the United States,” a U.S. Central Intelligence Agency report stated, adding
that its economy is “marked by a large informal sector,” or smuggling.

The Colorado Party has run the South American nation either through dictators
or freely elected leaders like a fiefdom for about half a century, making it
the world's second longest continuously ruling political party after Mexico's
Institutional Revolutionary Party (PRI).

Paraguay was rated the second-most corrupt nation in the world by
German-based watchdog Transparency International in 1998. It improved to No.
8 in 1999.

Paraguay, Brazil, Argentina and Bolivia along with Chile and Uruguay agreed
last month to fight drug trafficking by forming a regional body akin to the
U.S. Drug Enforcement Administration.

A study by the United Nations Economic Commission for Latin America in 1998
estimated that 700,000 citizens were living in absolute poverty, almost all
of them in rural areas.

Paraguay's formal economy generates about $19.8 billion in goods and services
and the subtropical nation is one of South America's least industrialised

Paraguay Soldiers End Uprising

c The Associated Press

ASUNCION, Paraguay, May 19 (AP) - For the third time in four years,
Paraguay's fragile democracy was severely tested Friday, this time by
mutinous soldiers and police who fired at the legislative building from
armored personnel carriers before surrendering four hours later.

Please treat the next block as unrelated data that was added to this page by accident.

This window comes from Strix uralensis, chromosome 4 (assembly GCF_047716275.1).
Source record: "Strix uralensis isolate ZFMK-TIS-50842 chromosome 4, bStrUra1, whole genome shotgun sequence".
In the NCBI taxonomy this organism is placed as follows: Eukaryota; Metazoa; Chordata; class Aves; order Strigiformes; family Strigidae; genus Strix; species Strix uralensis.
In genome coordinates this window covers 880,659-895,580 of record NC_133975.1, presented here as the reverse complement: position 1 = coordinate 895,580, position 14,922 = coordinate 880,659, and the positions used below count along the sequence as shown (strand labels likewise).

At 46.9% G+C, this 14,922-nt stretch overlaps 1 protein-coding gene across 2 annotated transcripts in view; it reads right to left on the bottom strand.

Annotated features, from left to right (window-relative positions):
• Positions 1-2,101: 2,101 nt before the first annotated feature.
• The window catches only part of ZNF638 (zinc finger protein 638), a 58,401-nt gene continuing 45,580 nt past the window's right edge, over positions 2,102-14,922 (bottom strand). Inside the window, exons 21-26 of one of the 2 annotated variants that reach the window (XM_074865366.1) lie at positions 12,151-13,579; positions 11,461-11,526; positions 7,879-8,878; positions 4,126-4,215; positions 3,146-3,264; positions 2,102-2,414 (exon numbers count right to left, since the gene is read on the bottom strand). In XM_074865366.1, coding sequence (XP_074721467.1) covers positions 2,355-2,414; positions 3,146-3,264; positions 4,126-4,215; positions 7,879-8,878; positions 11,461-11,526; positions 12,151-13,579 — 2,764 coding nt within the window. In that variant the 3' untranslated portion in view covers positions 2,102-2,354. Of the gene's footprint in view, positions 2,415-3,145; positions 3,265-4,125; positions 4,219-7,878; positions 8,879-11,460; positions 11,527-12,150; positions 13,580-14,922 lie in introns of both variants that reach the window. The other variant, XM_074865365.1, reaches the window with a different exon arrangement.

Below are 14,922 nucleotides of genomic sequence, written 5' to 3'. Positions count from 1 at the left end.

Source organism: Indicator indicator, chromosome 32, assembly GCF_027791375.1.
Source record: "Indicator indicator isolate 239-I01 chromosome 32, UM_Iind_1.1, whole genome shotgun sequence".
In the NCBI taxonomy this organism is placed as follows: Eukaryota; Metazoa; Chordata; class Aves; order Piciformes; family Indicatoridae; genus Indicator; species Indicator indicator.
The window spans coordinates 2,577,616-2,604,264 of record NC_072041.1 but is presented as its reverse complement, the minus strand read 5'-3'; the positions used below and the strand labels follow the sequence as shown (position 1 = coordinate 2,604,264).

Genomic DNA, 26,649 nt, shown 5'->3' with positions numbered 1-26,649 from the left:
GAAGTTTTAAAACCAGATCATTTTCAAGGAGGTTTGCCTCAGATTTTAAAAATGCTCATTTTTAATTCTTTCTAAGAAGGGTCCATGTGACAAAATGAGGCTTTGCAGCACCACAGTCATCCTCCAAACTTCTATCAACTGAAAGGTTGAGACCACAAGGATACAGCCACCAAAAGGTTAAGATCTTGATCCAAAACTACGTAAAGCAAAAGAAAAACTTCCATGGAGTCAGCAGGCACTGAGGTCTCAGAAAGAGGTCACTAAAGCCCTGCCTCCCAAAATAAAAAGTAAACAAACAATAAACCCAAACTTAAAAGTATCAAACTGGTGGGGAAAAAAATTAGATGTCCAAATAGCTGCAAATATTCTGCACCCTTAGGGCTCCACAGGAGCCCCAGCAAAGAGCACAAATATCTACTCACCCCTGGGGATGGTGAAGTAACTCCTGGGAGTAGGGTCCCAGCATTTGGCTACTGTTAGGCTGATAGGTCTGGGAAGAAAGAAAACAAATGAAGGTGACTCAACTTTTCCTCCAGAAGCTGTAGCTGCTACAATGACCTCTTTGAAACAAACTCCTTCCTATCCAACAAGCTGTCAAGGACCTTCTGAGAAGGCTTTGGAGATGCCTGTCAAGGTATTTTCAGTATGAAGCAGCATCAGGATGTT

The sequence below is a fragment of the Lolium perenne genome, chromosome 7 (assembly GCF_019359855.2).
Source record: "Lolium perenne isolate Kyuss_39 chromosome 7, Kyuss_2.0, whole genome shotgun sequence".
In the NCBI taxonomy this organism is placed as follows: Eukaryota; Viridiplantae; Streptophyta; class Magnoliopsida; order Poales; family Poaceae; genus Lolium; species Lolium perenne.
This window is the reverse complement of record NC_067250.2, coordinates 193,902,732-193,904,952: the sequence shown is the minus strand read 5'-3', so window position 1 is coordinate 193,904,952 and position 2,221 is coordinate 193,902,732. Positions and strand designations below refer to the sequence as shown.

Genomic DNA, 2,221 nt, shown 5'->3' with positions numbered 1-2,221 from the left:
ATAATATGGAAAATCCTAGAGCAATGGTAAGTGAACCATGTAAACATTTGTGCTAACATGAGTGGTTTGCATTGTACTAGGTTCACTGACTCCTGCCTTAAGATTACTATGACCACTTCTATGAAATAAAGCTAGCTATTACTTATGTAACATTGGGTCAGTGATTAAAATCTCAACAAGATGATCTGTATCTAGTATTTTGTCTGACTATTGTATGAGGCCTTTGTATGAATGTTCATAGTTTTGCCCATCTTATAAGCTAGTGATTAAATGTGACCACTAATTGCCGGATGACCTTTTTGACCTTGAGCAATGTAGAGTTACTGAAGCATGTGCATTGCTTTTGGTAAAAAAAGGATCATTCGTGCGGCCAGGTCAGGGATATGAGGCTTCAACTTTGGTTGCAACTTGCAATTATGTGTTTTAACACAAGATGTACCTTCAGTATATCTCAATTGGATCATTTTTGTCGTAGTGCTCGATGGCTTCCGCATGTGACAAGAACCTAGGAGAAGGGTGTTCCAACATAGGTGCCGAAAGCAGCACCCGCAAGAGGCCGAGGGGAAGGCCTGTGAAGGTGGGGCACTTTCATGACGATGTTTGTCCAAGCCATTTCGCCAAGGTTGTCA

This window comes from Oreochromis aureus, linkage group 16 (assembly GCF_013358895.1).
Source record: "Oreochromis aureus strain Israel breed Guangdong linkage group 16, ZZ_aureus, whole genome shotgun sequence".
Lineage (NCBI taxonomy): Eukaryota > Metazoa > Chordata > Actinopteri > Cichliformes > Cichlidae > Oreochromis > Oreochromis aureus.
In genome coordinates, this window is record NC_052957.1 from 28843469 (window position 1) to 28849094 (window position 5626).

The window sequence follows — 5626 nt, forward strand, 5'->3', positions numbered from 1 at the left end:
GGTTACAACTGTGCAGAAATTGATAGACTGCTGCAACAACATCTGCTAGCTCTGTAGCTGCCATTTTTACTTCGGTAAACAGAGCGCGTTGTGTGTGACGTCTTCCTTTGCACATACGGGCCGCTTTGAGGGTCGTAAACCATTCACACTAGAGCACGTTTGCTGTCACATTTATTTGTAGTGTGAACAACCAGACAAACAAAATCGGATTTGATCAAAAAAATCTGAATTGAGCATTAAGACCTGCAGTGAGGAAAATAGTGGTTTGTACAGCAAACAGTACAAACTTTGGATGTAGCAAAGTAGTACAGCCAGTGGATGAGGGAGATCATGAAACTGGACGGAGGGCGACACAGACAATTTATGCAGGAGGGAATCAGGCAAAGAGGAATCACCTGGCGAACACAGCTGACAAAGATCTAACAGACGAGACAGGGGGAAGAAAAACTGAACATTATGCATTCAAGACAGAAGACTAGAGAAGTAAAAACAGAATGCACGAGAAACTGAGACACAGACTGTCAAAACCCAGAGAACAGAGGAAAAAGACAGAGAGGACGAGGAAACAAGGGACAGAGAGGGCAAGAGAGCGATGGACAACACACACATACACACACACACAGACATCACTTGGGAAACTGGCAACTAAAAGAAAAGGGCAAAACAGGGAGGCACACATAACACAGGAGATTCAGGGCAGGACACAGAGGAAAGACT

By Friday morning, the government was back in full control. Soldiers toting
automatic weapons took up checkpoints around the capital and passers-by
stopped to gawk at bullet holes in the colonial-style legislative palace.

President Luis Gonzalo Macchi, who took office last March after another
political crisis, went on national television Friday to assure citizens that
the “antidemocratic ” forces believed to be loyal to a former coup plotter
had been defeated for good.

“Rest easy, countrymen!” he said. “Public order has been restored. The
destabilizing and antidemocratic forces have been disbanded, the crisis
brought under control and the mutineers detained.”

He said his government's response to the coup attempt would be to accelerate
economic and social reforms sought by many in this landlocked South American
nation struggling with high unemployment and discontent.

Three congressmen and 12 police officers had been detained Friday, though it
was unclear what role they had played in the uprising.